Receptionist fired for ‘being unhappy at work’ defended online


Internet commentators were stunned after a former receptionist revealed why she was fired by her former employer.

In a viral video posted on October 17, the TikTok creator @stoneypnw said she was recently working for an RV retailer when she was confronted with her happiness at work – or her supposed lack of happiness.

“I got fired today,” exclaimed @stoneypnw. “They said, ‘We know you’re not happy here, so we’re going to let you go.

“I didn’t know you could get fired for being unhappy at work,” she added, incredulous.

Captioned, “Does anyone know a [work-from-home]?” the TikTok has racked up over 57,000 likes and been viewed nearly 400,000 times.

The conversation surrounding work in the United States has undergone several major transformations over the past two and a half years.

From debates about the pros and cons of remote work at the start of the pandemic, to the great resignation and other separation phenomena, such as the “silent resignation” and the “silent dismissal”, there has been an increase Transparency regarding issues that workers face on a daily basis.

Social networks are largely responsible for this.

With platforms such as Twitter, TikTok and Reddit’s r/antiwork forum allowing users to discuss the unsavory parts of their work, there is greater awareness, as well as a greater willingness to express their dissatisfaction with surviving in poor working conditions.

Dissatisfaction, however, is rarely grounds for dismissal by an employer.

“You feel like you love your job,” said Alison Green, founder of management blog Ask a Manager. Newsweek. “But if it happens at work in a way that causes problems for other people, your employer is probably going to consider it their business.

“That doesn’t mean they should fire someone who isn’t overly enthusiastic,” Green continued. “A good manager should ASK if they notice someone seems disgruntled. Disgruntled employees often have very valuable feedback to give – companies should be interested in hearing.”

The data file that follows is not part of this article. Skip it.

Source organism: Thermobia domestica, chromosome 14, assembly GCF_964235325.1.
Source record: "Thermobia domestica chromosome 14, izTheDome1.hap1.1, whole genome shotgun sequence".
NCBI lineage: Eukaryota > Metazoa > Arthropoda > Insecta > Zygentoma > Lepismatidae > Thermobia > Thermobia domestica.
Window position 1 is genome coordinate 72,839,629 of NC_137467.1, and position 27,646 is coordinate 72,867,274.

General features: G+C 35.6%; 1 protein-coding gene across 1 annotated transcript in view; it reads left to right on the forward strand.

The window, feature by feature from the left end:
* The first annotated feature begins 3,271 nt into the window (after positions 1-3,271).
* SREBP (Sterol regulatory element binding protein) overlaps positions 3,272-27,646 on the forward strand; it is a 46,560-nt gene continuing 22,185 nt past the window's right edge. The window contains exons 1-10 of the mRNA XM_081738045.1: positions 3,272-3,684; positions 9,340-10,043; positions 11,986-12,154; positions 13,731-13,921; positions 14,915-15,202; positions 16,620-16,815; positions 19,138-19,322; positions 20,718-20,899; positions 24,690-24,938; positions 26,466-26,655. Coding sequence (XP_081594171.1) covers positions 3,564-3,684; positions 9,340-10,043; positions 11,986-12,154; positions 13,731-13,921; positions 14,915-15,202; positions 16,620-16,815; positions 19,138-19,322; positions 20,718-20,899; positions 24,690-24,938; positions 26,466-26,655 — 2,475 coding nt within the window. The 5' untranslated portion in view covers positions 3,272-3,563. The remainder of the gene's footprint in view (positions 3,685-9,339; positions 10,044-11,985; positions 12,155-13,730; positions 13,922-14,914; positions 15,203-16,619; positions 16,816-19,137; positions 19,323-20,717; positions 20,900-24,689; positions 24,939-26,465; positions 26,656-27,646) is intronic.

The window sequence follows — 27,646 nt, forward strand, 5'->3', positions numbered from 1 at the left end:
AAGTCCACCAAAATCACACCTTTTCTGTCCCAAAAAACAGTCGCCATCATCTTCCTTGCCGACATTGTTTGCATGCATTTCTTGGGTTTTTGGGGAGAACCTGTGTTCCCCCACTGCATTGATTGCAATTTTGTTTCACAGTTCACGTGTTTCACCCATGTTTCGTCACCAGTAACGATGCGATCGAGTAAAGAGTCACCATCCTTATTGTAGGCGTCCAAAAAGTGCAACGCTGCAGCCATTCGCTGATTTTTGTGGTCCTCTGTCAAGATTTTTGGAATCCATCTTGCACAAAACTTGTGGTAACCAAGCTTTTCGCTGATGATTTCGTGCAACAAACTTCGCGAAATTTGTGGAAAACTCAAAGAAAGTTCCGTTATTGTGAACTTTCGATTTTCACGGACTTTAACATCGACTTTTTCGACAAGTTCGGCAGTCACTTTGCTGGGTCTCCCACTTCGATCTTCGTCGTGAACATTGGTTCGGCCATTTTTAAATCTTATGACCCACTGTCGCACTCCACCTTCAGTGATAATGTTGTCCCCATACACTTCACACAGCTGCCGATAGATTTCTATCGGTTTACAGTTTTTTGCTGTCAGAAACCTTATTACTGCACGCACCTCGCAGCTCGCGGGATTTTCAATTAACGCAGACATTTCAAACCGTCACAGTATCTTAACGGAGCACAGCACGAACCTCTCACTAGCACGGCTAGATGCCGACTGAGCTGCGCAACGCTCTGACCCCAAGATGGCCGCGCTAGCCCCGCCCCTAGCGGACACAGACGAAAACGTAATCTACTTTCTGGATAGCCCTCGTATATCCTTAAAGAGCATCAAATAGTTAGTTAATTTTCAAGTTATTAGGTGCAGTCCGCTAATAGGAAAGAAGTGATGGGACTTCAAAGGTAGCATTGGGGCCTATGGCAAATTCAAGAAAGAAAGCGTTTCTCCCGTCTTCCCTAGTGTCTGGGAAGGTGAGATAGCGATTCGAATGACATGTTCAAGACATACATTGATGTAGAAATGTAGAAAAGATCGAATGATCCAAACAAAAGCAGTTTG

In an updated video viewed 22,000 times, @stoneypnw provided additional context for her dismissal, saying her employer tried to cut her weekly hours a month ago and she was adamant about working 40 hours per week.

The TikTok creator also said she believes she was fired not because of misfortune, but because of a struggling RV industry.

“I felt like this had to happen due to other employees being fired, but they had no discussion with me about performance or attitude issues,” said @stoneypnw Newsweek.

“They had reduced the working hours of my colleagues who were retiring and the warehouse hours,” she added. “The word was circulating [that] it was slowing down.”

Dismissed employee carrying things out of the office. TikTok users rallied around a recently fired employee who said she was fired because she was unhappy.
monkeybusinessimages/iStock/Getty Images Plus

Throughout the comments section of the viral video, many TikTok users showed their support for @stoneypnw and questioned the legitimacy of the doom claims made against her.

“This is code for ‘you complaining about too many specific things,'” @Tyrilean wrote, receiving nearly 1,300 likes.

“It’s the corporate version of ‘smile more’,” @beebeemmb added.

TikTok user @mhm.agency, who said he had been through a similar situation, advised @stoneypnw to consult a lawyer.

“[I] was fired once for the same reason and ended up winning a lawsuit against them for wrongful termination,” they commented, receiving over 3,000 likes. “Go call a lawyer.”

In a separate comment, which received nearly 1,400 likes, @raymondpirog speculated that the work landscape might look a little different if dissatisfaction was an accepted reason for being fired.

“If so, they should probably let everyone who has a job go,” they wrote.

Have you had a similar dilemma at work? Let us know via life@newsweek.com. We can ask experts for advice and your story could be published on Newsweek.


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